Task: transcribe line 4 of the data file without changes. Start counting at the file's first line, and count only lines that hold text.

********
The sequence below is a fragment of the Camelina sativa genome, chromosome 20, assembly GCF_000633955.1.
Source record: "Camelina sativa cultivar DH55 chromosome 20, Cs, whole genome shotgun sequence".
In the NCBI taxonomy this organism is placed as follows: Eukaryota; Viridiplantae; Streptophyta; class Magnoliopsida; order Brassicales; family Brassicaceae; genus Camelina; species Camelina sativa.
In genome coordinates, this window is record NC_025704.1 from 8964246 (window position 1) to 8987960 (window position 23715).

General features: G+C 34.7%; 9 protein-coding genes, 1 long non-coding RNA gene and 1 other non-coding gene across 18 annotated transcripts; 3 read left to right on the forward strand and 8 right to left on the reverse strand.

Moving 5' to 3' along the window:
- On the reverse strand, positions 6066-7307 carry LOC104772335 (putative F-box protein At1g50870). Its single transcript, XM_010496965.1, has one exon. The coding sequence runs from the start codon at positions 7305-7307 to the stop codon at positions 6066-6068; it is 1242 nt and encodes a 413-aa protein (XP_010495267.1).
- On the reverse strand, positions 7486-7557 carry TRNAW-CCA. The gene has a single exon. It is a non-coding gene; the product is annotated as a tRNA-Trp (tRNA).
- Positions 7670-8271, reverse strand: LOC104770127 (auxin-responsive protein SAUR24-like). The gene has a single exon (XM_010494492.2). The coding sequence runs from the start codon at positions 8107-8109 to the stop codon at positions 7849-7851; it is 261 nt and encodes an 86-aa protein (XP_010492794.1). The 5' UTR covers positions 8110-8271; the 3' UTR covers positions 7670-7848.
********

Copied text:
In genome coordinates, this window is record NC_025704.1 from 8964246 (window position 1) to 8987960 (window position 23715).